Hackers looking for infected WordPress websites - We Watch Your Website

Hackers looking for infected WordPress websites

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Investigating some interesting entries in log files from our customers, we see that hackers apparently are still looking for infected WordPress websites.

First we see this:

(IP address blanked to protect the infected) – – [28/Dec/2016:20:44:14 -0500] “GET / HTTP/1.1” 200 72904 “-” “Mozilla/5.0 (X11; Linux x86_64) AppleWebKit/537.31 (KHTML, like Gecko) Chrome/26.0.1410.63 Safari/537.31”

The big tipoff here is the size of the GET request: 72904.

And then this:

(IP address blanked to protect the infected) – – [28/Dec/2016:20:44:16 -0500] “ POST ///wp-admin/admin-post.php?page=wysija_campaigns&action=themes HTTP/1.1” 403 – “-” “Mozilla/5.0 (X11; Linux x86_64) AppleWebKit/537.31 (KHTML, like Gecko) Chrome/26.0.1410.63 Safari/537.31”

We captured the GET request and after comparing it to the attacks on the old, vulnerable version of that WordPress plugin we see that the hackers were doing some open reconnaissance on WordPress sites. We say “open” because this site never had the MailPoet plugin installed.

(IP address blanked to protect the infected) – – [28/Dec/2016:20:44:17 -0500] “ GET //wp-content/uploads/wysija/themes/Gassrini/herewgo.php HTTP/1.1″ 404 45638 “-” “Mozilla/5.0 (X11; Linux x86_64) AppleWebKit/537.31 (KHTML, like Gecko) Chrome/26.0.1410.63 Safari/537.31”

The tipoff here is that they’re doing a GET request to: GET //wp-content/uploads/wysija/themes, which is no longer used by the MailPoet plugin. According to the MailPoet.com website: “Open your FTP program or the File Manager from your host’s control panel and navigate to this path:  wp-content/uploads/wysija/  If you see any .PHP files inside this folder (or any sub-folders), then it means your website was hacked.”
(IP address blanked to protect the infected) – – [28/Dec/2016:20:44:19 -0500] “GET //xGSx.php HTTP/1.1” 404 45488 “-” “Mozilla/5.0 (X11; Linux x86_64) AppleWebKit/537.31 (KHTML, like Gecko) Chrome/26.0.1410.63 Safari/537.31”
The above is them testing to see if their attack worked. It didn’t.

All of this is just to show that even though you think a previously infected WordPress website may have been cleaned up from any malware, the hackers will always be looking just to be sure you have.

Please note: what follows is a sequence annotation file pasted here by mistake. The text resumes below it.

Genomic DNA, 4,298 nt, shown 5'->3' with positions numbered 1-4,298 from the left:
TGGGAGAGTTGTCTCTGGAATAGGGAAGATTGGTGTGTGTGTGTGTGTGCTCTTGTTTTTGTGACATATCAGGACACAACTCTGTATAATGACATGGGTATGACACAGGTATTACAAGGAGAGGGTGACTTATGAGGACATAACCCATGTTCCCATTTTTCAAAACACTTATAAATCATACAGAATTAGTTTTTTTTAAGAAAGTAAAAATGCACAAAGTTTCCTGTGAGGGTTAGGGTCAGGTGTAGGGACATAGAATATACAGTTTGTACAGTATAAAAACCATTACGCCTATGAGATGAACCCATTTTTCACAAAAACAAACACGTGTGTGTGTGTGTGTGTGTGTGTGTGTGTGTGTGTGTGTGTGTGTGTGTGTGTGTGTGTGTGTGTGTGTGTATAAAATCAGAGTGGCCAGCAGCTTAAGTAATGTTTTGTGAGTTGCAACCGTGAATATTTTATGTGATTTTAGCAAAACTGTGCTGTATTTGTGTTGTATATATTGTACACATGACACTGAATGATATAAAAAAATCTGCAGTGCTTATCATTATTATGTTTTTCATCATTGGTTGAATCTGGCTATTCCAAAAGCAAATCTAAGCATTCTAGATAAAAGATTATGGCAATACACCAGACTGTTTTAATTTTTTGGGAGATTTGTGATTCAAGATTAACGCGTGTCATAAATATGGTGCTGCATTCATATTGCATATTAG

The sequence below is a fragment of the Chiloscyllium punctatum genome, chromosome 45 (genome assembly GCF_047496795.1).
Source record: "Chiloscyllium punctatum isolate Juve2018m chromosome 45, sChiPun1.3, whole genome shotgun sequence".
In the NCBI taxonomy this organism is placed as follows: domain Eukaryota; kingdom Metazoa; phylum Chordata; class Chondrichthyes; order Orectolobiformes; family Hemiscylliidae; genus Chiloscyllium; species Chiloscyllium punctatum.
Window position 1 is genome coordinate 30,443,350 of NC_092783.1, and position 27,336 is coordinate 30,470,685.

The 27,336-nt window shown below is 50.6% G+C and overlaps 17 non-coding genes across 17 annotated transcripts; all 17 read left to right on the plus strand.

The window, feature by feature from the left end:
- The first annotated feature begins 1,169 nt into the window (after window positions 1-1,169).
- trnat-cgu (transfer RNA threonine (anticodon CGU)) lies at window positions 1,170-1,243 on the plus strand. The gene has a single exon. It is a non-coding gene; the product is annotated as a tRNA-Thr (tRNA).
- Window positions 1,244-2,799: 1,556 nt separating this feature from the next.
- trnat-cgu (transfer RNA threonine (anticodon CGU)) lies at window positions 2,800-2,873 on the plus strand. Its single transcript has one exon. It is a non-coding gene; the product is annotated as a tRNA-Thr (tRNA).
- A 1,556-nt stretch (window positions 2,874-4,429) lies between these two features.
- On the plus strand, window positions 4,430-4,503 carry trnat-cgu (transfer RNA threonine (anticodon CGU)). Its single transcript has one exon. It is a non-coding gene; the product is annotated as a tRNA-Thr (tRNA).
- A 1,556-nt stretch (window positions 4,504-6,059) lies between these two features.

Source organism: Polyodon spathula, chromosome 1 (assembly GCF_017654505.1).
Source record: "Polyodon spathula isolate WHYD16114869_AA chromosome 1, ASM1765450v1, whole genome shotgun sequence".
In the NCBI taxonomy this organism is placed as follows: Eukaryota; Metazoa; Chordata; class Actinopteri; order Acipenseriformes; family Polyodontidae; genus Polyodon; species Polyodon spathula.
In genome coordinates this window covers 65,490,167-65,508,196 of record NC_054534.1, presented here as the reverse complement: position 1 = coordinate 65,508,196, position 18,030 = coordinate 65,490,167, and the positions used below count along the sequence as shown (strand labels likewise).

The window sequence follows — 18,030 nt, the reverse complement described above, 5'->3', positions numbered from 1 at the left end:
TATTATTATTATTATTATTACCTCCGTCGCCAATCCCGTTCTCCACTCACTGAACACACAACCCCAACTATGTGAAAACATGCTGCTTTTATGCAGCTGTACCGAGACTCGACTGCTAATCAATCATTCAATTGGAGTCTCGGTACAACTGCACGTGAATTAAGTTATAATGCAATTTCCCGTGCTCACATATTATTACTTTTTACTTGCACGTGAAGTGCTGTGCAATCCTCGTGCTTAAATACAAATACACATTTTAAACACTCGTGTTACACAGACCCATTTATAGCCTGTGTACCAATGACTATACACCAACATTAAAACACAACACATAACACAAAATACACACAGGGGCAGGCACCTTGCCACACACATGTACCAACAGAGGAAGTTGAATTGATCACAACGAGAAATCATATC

You may want to read about our methods of malware detection: http://wewatchyourwebsite.com/our-methods-for-finding-and-removing-website-malware/
I hope you check it out.
UPDATE:
Let me first say, that the unnamed individual at White Fir Design and I go way back. We were both volunteers at badwarebusters.org. A site created to help people with their infected websites.
His lack of manners and business acumen existed back then as well, as that person was suspended from the badwarebusters.org site for their lack of respect for others.
Apparently the unnamed individual at White Fir Design disagrees with our assessment in the above blog post.
They indicate that we never provide how a website was infected. It seems that this information is provided in the blog posts we create.
How interesting…
That unnamed individual further claims that we only “detect attacks and block them”, therefore their “experience with other products making similar claims is that they provide limited to no protection.” However it clearly states on our website that we find and remove malware as part of our service.
In the above blog post, we specify that the size of the GET request is what tipped us off to this being an open reconnaissance. We know this because of previous, legitimate requests for this same home page were no where near that size – this is a fact that the unnamed individual at White Fir Design could not have possibly known.
The size of this request could mean that the attackers were including some sort of payload in their initial request. We don’t know for sure what was included in the request as log files don’t provide that level of granularity.
It is not the hacker trying to exploit a vulnerability that had existed in older versions of MailPoet as this particular website never had the MailPoet plugin. Never. How can a hacker try to exploit something that never existed? It was the same string as used to attack sites with that plugin, but this site never had that plugin.
That’s why we considered it an open reconnaissance. They were looking.
Our automated process is questioned too. If automation can’t remove malware, then how is it that all the anti-virus/anti-malware products for Windows and Apple computers work?
Just curious.
This person also doesn’t like the fact that we included a link to our methods of detection in the above blog post. Strange that it’s acceptable for them to provide links to other places on their website but not for us.
I felt it necessary to address these issues. That is all.
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Thomas J. Raef

traef@wewatchyourwebsite.com

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